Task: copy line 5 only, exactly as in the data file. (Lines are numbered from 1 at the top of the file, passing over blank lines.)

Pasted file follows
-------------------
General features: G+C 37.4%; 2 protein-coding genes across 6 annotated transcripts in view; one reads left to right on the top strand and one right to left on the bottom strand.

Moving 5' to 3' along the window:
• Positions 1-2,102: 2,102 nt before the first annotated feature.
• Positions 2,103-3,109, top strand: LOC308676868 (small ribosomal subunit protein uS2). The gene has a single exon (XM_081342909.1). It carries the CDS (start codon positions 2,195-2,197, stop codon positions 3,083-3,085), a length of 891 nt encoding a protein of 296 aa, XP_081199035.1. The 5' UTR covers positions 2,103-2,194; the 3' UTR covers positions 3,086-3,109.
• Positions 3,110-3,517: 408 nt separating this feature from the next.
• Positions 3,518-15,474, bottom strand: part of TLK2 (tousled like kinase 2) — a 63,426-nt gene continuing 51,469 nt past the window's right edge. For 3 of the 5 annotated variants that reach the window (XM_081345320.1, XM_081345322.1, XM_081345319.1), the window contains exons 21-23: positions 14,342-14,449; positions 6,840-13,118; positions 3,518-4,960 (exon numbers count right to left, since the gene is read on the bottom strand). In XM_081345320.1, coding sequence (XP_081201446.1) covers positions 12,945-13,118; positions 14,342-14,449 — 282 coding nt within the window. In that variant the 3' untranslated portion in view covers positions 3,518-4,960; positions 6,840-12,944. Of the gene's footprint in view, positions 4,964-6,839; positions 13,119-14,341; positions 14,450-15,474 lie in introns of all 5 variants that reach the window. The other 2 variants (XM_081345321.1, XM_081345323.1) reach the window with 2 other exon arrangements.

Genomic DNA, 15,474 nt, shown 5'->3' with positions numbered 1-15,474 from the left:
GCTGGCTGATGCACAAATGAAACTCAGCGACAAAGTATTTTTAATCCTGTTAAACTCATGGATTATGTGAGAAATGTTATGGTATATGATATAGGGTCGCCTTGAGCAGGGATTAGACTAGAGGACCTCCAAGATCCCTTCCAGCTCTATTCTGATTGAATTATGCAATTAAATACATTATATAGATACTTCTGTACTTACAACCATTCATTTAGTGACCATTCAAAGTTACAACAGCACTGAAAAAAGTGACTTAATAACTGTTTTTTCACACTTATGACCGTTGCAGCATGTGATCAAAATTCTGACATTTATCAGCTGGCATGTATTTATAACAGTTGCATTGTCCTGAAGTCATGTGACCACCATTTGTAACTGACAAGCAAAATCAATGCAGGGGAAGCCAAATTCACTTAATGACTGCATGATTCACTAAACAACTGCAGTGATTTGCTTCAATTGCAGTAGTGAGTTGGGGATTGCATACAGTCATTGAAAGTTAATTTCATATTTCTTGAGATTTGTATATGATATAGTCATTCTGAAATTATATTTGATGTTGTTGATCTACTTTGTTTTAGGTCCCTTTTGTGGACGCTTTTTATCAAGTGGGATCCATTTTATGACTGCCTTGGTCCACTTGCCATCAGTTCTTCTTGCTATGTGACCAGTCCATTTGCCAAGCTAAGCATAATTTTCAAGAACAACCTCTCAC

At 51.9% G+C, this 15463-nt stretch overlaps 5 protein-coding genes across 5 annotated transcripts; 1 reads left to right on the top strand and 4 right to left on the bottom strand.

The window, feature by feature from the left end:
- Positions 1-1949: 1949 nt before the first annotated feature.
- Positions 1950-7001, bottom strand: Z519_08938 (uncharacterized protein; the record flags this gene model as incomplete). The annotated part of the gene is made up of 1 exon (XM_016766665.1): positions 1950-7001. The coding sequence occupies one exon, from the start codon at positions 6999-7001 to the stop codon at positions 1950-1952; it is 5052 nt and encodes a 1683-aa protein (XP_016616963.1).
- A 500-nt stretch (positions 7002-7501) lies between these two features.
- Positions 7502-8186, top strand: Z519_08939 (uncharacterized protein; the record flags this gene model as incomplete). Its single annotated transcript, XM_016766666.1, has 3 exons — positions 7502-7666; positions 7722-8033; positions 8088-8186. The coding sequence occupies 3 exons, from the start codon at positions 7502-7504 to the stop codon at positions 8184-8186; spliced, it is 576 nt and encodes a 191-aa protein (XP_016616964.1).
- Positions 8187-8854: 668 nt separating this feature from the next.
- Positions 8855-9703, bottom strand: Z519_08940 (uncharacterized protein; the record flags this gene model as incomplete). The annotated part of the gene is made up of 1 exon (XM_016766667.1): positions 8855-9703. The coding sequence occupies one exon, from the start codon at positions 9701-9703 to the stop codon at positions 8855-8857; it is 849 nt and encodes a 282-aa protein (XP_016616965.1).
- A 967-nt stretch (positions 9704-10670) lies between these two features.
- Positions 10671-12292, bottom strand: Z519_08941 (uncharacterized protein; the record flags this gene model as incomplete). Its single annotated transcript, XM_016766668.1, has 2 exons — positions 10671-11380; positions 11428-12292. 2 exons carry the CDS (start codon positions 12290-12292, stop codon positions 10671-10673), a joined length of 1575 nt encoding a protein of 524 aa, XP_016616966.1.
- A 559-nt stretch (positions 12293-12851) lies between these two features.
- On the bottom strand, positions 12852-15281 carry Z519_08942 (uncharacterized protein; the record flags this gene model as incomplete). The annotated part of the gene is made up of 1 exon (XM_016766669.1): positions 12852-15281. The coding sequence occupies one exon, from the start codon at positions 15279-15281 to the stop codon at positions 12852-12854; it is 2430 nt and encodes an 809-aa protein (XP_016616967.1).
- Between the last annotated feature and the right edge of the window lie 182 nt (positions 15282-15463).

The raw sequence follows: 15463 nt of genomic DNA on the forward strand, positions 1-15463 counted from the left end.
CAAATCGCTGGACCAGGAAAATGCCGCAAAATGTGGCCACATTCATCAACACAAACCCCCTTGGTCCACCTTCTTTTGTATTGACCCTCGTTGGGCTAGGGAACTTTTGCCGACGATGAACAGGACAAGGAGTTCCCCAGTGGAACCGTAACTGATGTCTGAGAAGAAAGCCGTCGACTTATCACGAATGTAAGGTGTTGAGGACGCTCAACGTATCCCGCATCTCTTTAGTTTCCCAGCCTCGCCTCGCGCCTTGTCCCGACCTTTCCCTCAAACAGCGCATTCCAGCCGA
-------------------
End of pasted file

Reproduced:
• Positions 3,110-3,517: 408 nt separating this feature from the next.